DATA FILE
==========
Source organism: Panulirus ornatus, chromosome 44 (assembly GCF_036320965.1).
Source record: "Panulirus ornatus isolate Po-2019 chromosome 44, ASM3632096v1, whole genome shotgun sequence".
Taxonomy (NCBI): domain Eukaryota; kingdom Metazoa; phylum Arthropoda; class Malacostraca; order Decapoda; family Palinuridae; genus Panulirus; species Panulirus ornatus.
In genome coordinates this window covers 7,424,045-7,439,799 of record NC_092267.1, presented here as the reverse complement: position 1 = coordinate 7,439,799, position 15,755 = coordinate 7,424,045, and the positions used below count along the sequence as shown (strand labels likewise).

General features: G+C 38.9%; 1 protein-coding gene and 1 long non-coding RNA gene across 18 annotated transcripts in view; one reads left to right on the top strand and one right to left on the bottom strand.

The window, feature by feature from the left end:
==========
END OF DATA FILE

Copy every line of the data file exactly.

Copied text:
Source organism: Panulirus ornatus, chromosome 44 (assembly GCF_036320965.1).
Source record: "Panulirus ornatus isolate Po-2019 chromosome 44, ASM3632096v1, whole genome shotgun sequence".
Taxonomy (NCBI): domain Eukaryota; kingdom Metazoa; phylum Arthropoda; class Malacostraca; order Decapoda; family Palinuridae; genus Panulirus; species Panulirus ornatus.
In genome coordinates this window covers 7,424,045-7,439,799 of record NC_092267.1, presented here as the reverse complement: position 1 = coordinate 7,439,799, position 15,755 = coordinate 7,424,045, and the positions used below count along the sequence as shown (strand labels likewise).

General features: G+C 38.9%; 1 protein-coding gene and 1 long non-coding RNA gene across 18 annotated transcripts in view; one reads left to right on the top strand and one right to left on the bottom strand.

The window, feature by feature from the left end: